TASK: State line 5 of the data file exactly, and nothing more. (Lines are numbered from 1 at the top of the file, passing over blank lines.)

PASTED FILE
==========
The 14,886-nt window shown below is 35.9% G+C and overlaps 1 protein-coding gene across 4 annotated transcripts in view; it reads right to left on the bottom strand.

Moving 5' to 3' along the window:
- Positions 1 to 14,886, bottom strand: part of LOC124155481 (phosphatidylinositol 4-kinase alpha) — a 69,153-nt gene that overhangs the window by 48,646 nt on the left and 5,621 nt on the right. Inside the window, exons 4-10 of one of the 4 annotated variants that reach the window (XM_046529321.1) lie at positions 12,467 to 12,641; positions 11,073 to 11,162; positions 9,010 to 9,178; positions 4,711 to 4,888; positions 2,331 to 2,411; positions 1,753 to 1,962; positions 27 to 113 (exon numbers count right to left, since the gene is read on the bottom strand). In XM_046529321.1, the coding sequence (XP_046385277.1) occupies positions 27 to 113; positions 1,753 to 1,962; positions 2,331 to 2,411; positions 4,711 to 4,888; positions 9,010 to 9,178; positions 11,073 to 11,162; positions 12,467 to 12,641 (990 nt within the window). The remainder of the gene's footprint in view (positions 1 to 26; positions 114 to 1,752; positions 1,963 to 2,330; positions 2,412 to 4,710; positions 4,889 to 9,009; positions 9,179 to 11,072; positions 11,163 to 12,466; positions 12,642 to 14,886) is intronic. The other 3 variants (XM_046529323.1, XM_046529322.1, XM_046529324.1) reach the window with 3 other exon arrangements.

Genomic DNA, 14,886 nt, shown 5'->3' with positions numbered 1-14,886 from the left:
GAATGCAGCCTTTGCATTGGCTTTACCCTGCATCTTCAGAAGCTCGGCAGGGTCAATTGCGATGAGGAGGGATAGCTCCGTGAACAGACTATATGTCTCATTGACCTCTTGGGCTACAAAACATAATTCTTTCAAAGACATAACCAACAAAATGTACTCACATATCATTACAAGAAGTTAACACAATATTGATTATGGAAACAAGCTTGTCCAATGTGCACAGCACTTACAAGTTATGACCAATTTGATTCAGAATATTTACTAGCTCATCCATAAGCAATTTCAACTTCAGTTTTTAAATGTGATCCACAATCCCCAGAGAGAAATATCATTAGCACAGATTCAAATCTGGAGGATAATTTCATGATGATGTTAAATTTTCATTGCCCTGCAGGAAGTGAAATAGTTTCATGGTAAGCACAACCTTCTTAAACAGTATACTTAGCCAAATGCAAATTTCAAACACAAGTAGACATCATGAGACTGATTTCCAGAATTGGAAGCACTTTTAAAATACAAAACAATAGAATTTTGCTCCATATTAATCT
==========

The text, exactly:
GAATGCAGCCTTTGCATTGGCTTTACCCTGCATCTTCAGAAGCTCGGCAGGGTCAATTGCGATGAGGAGGGATAGCTCCGTGAACAGACTATATGTCTCATTGACCTCTTGGGCTACAAAACATAATTCTTTCAAAGACATAACCAACAAAATGTACTCACATATCATTACAAGAAGTTAACACAATATTGATTATGGAAACAAGCTTGTCCAATGTGCACAGCACTTACAAGTTATGACCAATTTGATTCAGAATATTTACTAGCTCATCCATAAGCAATTTCAACTTCAGTTTTTAAATGTGATCCACAATCCCCAGAGAGAAATATCATTAGCACAGATTCAAATCTGGAGGATAATTTCATGATGATGTTAAATTTTCATTGCCCTGCAGGAAGTGAAATAGTTTCATGGTAAGCACAACCTTCTTAAACAGTATACTTAGCCAAATGCAAATTTCAAACACAAGTAGACATCATGAGACTGATTTCCAGAATTGGAAGCACTTTTAAAATACAAAACAATAGAATTTTGCTCCATATTAATCT